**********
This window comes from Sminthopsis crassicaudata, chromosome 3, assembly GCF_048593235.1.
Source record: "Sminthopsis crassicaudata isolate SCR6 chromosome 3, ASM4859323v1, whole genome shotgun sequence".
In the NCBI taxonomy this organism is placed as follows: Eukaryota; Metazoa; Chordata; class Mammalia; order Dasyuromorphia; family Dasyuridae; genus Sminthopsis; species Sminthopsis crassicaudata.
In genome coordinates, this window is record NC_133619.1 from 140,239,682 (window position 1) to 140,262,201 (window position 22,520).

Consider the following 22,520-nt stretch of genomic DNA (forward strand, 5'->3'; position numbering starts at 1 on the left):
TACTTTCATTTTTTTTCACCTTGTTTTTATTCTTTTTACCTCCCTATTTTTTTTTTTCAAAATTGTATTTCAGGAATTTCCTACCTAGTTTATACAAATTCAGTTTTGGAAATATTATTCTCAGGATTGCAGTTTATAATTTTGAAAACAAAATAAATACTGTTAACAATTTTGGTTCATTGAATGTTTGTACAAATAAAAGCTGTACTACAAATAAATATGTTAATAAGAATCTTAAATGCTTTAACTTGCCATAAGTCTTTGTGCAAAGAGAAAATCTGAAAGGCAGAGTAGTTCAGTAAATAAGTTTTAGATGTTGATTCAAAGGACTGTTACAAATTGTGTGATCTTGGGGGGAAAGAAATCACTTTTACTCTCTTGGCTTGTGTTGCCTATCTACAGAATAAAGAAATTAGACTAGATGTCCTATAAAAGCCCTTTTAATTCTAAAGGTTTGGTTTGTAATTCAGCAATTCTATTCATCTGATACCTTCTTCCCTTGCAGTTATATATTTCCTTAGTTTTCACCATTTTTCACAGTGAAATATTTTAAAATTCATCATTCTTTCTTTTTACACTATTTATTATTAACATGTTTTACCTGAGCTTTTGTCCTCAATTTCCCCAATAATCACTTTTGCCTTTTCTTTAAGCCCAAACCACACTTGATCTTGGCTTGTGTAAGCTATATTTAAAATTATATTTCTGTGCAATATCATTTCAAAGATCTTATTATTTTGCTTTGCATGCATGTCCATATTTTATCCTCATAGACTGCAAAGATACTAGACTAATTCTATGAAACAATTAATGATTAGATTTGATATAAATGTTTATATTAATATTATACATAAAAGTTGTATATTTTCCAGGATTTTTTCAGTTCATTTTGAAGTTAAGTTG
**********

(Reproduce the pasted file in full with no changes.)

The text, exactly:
This window comes from Sminthopsis crassicaudata, chromosome 3, assembly GCF_048593235.1.
Source record: "Sminthopsis crassicaudata isolate SCR6 chromosome 3, ASM4859323v1, whole genome shotgun sequence".
In the NCBI taxonomy this organism is placed as follows: Eukaryota; Metazoa; Chordata; class Mammalia; order Dasyuromorphia; family Dasyuridae; genus Sminthopsis; species Sminthopsis crassicaudata.
In genome coordinates, this window is record NC_133619.1 from 140,239,682 (window position 1) to 140,262,201 (window position 22,520).

Consider the following 22,520-nt stretch of genomic DNA (forward strand, 5'->3'; position numbering starts at 1 on the left):
TACTTTCATTTTTTTTCACCTTGTTTTTATTCTTTTTACCTCCCTATTTTTTTTTTTCAAAATTGTATTTCAGGAATTTCCTACCTAGTTTATACAAATTCAGTTTTGGAAATATTATTCTCAGGATTGCAGTTTATAATTTTGAAAACAAAATAAATACTGTTAACAATTTTGGTTCATTGAATGTTTGTACAAATAAAAGCTGTACTACAAATAAATATGTTAATAAGAATCTTAAATGCTTTAACTTGCCATAAGTCTTTGTGCAAAGAGAAAATCTGAAAGGCAGAGTAGTTCAGTAAATAAGTTTTAGATGTTGATTCAAAGGACTGTTACAAATTGTGTGATCTTGGGGGGAAAGAAATCACTTTTACTCTCTTGGCTTGTGTTGCCTATCTACAGAATAAAGAAATTAGACTAGATGTCCTATAAAAGCCCTTTTAATTCTAAAGGTTTGGTTTGTAATTCAGCAATTCTATTCATCTGATACCTTCTTCCCTTGCAGTTATATATTTCCTTAGTTTTCACCATTTTTCACAGTGAAATATTTTAAAATTCATCATTCTTTCTTTTTACACTATTTATTATTAACATGTTTTACCTGAGCTTTTGTCCTCAATTTCCCCAATAATCACTTTTGCCTTTTCTTTAAGCCCAAACCACACTTGATCTTGGCTTGTGTAAGCTATATTTAAAATTATATTTCTGTGCAATATCATTTCAAAGATCTTATTATTTTGCTTTGCATGCATGTCCATATTTTATCCTCATAGACTGCAAAGATACTAGACTAATTCTATGAAACAATTAATGATTAGATTTGATATAAATGTTTATATTAATATTATACATAAAAGTTGTATATTTTCCAGGATTTTTTCAGTTCATTTTGAAGTTAAGTTG